6. Cicero, Letters, 13.16.1 (2nd cent. BCE - 1st cent. BCE)

7. Cicero, Letters, 13.16.1 (2nd cent. BCE - 1st cent. BCE)

8. Cicero, Letters, 13.16.1 (2nd cent. BCE - 1st cent. BCE)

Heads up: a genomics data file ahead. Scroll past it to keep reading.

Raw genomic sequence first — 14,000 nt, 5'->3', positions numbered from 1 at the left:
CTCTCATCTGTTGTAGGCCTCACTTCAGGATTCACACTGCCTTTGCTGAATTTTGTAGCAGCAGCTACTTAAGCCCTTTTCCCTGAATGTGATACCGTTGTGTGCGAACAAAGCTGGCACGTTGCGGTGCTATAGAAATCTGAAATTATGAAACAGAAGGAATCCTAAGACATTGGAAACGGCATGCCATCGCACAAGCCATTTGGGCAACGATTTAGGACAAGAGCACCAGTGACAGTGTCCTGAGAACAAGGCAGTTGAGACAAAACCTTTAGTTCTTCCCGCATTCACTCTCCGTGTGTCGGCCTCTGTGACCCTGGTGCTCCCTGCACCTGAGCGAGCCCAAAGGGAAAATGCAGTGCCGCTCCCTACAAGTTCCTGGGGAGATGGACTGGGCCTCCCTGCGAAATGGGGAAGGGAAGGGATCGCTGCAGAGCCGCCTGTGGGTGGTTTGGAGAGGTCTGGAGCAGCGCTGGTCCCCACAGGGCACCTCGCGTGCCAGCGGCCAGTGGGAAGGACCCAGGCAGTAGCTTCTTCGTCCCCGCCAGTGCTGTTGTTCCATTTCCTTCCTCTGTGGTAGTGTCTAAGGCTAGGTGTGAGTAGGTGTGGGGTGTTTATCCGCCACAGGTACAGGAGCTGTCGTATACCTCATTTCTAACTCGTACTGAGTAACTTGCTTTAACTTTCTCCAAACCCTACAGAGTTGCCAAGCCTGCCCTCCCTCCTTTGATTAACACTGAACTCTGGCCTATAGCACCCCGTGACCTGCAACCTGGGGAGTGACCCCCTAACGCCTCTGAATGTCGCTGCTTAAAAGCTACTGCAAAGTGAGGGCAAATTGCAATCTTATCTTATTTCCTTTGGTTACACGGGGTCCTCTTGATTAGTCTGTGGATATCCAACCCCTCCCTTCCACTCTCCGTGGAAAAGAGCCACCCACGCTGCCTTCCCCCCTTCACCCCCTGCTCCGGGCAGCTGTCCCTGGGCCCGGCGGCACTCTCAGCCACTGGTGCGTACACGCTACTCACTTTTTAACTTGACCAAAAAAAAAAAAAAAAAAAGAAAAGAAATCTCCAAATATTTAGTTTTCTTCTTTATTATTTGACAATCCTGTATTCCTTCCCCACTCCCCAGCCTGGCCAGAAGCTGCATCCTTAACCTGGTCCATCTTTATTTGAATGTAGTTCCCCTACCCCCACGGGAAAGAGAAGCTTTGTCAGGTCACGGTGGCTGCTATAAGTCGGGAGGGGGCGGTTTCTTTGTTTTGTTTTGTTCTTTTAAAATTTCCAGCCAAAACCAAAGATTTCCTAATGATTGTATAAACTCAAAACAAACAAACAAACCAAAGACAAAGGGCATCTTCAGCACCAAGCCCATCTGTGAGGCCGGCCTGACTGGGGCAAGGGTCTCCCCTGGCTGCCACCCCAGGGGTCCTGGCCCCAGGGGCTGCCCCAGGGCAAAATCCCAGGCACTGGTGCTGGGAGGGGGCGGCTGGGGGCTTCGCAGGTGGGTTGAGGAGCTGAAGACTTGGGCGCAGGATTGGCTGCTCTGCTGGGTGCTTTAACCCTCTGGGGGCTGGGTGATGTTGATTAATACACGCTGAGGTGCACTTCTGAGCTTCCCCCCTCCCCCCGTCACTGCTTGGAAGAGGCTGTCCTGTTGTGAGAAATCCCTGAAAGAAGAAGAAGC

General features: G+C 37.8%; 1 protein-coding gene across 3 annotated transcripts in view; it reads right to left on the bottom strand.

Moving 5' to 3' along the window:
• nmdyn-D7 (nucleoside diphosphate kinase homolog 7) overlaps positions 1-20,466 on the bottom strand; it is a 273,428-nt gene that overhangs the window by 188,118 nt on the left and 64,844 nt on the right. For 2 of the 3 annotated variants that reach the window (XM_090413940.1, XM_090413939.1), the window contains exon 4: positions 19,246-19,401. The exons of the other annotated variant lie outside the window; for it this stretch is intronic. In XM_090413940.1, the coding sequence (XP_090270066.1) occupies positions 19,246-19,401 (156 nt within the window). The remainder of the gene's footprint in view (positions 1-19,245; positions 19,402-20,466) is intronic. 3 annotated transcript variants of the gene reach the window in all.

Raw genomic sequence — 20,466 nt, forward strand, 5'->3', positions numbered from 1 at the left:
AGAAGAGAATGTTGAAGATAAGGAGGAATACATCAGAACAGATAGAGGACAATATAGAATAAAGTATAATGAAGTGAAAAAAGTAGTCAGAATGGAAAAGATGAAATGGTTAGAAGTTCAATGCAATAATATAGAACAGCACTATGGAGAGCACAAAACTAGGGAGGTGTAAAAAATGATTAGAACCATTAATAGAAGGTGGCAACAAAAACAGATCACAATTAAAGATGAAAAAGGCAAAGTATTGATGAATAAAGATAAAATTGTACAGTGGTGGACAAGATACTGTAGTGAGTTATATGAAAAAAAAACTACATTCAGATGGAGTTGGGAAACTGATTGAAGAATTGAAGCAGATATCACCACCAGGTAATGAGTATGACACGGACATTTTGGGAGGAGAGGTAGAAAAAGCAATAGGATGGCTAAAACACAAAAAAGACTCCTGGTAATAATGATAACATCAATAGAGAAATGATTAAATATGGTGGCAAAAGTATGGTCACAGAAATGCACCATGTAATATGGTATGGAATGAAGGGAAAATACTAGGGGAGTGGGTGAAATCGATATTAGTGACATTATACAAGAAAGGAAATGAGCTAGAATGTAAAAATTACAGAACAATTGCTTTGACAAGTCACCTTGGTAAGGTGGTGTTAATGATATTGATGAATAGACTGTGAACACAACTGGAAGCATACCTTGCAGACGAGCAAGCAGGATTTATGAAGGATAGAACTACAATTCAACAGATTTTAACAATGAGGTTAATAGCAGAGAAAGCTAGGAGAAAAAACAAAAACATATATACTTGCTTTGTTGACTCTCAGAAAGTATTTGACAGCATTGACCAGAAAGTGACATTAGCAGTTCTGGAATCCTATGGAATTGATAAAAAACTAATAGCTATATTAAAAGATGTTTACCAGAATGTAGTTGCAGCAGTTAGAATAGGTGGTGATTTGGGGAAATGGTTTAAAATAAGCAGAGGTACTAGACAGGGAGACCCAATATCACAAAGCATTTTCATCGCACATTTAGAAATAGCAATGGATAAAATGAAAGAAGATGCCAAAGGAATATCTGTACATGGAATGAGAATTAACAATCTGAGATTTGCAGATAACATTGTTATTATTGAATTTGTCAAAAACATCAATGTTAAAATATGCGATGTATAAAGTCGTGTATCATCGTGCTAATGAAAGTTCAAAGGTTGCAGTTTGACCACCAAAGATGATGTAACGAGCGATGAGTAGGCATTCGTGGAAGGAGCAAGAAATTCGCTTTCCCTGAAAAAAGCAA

9. Cicero, Letters, 13.16.1 (2nd cent. BCE - 1st cent. BCE)

10. Cicero, Lucullus, 132 (2nd cent. BCE - 1st cent. BCE)

11. Cicero, Tusculan Disputations, 1.8, 5.5, 5.11 (2nd cent. BCE - 1st cent. BCE)